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Writing, Re-writing and Editing for Structure (Part I)

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Presentation on theme: "Writing, Re-writing and Editing for Structure (Part I)"— Presentation transcript:

1 Writing, Re-writing and Editing for Structure (Part I)

2 = Developing a Story that Works

3 What are the elements of a story? Setting Characters Conflict Plot (with rising action, climax, denouement) Point of view Theme But having those doesn’t automatically give you a story.

4 Summarizing Intro Inverted Pyramid Structure Major Details Minor Details

5 Typical Structure for Scientific American Features Lede Nut graf History/c ontext Future directions Conclusion /kicker

6 Chronological Block 1 Typical Structure for Scientific American Features (cont’d.) Block 2 Block 3 Etc.

7 Progression of Ideas & Arguments Argument 1 Typical Structure for Scientific American Features (cont’d.) Argument 2 Argument 3 Etc.

8 What is Story Structure? And Why Does It Matter?

9 Story: Substance, Structure, Style, and the Principles of Screenwriting by Robert McKee (It Books, 1997)

10 Story structure is a strategically composed sequence of events selected from the characters’ lives that arouses a satisfying series of emotions and expresses a specific view of life. A story event creates meaningful change in a character’s situation that is achieved through conflict. Paraphrasing McKee:

11 Story structure is a strategically composed sequence of events and ideas selected from the characters’ lives and from the studied phenomena that arouses a satisfying series of emotions and expresses a specific understanding of science. A story event creates meaningful change in a character’s situation or in scientific understanding that is achieved through conflict or discovery. Adapting McKee for science journalism:

12 Per McKee: The Five Functional Parts of a Successful Narrative Inciting Incident Progressive Complications Crisis Climax Resolution

13 What Your Story Is About BeginningEnding Storyline: How the characters engage with conflict What characters want What characters get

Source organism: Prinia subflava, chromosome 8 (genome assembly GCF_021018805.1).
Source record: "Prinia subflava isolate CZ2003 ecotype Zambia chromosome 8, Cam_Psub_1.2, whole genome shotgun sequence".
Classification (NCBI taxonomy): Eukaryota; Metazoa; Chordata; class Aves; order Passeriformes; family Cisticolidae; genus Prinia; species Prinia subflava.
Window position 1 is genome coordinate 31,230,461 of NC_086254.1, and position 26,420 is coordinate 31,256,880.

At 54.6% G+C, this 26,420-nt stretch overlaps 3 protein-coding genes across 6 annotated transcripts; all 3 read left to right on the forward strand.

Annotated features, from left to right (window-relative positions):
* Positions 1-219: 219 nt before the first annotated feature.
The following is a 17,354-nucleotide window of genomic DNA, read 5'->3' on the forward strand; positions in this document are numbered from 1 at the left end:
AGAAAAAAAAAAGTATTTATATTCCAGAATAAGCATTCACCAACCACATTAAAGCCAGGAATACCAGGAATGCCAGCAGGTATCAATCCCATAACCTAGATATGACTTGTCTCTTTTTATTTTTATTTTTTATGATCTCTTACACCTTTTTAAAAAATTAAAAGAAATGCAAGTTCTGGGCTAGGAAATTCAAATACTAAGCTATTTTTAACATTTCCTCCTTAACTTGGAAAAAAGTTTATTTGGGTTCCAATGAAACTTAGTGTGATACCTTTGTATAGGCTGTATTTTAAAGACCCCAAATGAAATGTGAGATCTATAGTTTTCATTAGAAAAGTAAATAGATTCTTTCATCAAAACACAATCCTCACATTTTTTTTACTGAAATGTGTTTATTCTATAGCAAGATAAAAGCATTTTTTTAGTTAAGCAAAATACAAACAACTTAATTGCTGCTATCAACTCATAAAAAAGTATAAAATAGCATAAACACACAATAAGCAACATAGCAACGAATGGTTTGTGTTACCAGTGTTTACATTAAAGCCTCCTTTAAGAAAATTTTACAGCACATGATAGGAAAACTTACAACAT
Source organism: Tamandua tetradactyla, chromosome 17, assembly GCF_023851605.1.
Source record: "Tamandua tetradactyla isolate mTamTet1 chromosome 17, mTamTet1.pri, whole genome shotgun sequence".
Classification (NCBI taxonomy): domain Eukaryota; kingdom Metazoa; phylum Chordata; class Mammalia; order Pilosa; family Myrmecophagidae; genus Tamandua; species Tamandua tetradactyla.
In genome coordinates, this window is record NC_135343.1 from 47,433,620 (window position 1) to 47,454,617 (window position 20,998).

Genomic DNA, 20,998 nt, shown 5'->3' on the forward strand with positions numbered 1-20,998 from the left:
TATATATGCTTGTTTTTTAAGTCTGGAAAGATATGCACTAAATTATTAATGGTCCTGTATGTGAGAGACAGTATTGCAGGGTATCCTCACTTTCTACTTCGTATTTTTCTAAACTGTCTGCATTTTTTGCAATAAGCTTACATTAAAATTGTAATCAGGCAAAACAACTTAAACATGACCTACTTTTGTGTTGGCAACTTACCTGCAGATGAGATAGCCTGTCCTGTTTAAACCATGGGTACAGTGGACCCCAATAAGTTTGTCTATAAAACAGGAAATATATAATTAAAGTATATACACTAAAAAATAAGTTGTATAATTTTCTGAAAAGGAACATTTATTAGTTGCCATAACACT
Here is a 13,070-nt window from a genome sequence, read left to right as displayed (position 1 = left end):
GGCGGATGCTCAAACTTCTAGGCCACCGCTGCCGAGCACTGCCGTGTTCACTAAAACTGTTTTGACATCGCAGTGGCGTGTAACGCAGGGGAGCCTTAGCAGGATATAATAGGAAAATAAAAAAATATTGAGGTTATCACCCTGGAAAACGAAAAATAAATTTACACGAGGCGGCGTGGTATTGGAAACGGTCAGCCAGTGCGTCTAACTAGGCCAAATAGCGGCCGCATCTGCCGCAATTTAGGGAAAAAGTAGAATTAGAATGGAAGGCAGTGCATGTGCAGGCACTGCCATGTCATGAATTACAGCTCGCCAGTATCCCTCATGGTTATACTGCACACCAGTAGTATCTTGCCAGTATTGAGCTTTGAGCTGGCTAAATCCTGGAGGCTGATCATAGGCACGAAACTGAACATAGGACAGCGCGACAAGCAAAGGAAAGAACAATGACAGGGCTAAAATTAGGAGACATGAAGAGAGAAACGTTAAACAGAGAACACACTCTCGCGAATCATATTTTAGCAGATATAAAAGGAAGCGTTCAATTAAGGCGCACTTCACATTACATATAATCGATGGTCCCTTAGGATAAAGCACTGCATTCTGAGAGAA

14 Learning from Vonnegut

15 Vonnegut’s Storytelling Advice ①Use the time of a total stranger in such a way that he or she will not feel it was wasted. ②Give the reader at least one character that he or she can root for. ③Every character should want something. ④Every sentence must do at least one of two things: reveal character or advance the action. ⑤Start as close to the end as possible. ⑥Be a sadist. ⑦Write to please just one person. ⑧Give your reader as much information as possible as soon as possible.

16 Vonnegut’s Storytelling Advice ①Use the time of a total stranger in such a way that he or she will not feel it was wasted. ②Give the reader at least one character that he or she can root for. ③Every character should want something. ④Every sentence must do at least one of two things: reveal character or advance the action. ⑤Start as close to the end as possible. ⑥Be a sadist. ⑦Write to please just one person. ⑧Give your reader as much information as possible as soon as possible. Know what your story is about. Let your reader know. Make good on that promise. Know what your story is about. Let your reader know. Make good on that promise.

17 Vonnegut’s Storytelling Advice ①Use the time of a total stranger in such a way that he or she will not feel it was wasted. ②Give the reader at least one character that he or she can root for. ③Every character should want something. ④Every sentence must do at least one of two things: reveal character or advance the action. ⑤Start as close to the end as possible. ⑥Be a sadist. ⑦Write to please just one person. ⑧Give your reader as much information as possible as soon as possible. Have protagonists and antagonists.